Not so much anti-social as untrusting, supicious, and paranoid. Actually, being highly social could provide an excellent "cover" to fool the bad guys into thinking one is a lot less security-savvy than one actually is.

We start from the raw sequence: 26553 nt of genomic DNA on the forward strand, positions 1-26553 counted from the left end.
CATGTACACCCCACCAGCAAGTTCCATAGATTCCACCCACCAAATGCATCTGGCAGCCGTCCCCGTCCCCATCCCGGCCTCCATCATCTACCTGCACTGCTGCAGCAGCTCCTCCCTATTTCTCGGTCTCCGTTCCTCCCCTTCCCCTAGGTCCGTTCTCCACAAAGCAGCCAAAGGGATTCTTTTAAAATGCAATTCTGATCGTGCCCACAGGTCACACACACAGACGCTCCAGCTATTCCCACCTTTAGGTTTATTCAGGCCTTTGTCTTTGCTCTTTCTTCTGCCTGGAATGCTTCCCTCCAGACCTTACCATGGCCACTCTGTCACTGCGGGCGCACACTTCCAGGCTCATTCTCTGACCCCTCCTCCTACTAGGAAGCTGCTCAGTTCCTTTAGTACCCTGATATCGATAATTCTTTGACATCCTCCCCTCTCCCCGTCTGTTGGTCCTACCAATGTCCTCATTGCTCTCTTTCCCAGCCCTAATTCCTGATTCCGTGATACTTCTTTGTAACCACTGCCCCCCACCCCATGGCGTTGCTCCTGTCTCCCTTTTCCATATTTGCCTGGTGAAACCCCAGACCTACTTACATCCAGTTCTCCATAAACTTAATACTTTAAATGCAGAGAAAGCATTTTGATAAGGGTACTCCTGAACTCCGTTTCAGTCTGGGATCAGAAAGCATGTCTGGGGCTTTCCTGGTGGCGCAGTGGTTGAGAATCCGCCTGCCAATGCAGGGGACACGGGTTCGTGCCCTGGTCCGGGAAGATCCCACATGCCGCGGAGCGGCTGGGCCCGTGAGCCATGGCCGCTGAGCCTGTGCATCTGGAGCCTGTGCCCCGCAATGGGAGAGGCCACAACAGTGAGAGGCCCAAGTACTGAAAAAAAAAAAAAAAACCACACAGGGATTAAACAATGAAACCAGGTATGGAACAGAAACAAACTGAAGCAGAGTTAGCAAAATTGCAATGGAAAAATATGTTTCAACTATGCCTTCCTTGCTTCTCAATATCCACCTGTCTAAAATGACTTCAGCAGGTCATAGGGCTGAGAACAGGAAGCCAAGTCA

Karen Mercedes Goertzel, CISSP Associate 703.698.7454 goertzel_ka...@bah.com ________________________________________ From: sc-l-boun...@securecoding.org [sc-l-boun...@securecoding.org] On Behalf Of McGovern, James F (HTSC, IT) [james.mcgov...@thehartford.com] Sent: Tuesday, August 25, 2009 2:09 PM To: Secure Code Mailing List Subject: [SC-L] Where Does Secure Coding Belong In the Curriculum? There are several perspectives missing from the dialog: - Before we even talk about secure coding, we need a course on secure thinking. Most folks are indoctrinated into thinking positive which blinds them from seeing vulnerabilities right in front of them. A prereq on being antisocial might be a good start _______________________________________________ Secure Coding mailing list (SC-L) SC-L@securecoding.org List information, subscriptions, etc - http://krvw.com/mailman/listinfo/sc-l List charter available at - http://www.securecoding.org/list/charter.php SC-L is hosted and moderated by KRvW Associates, LLC (http://www.KRvW.com) as a free, non-commercial service to the software security community. _______________________________________________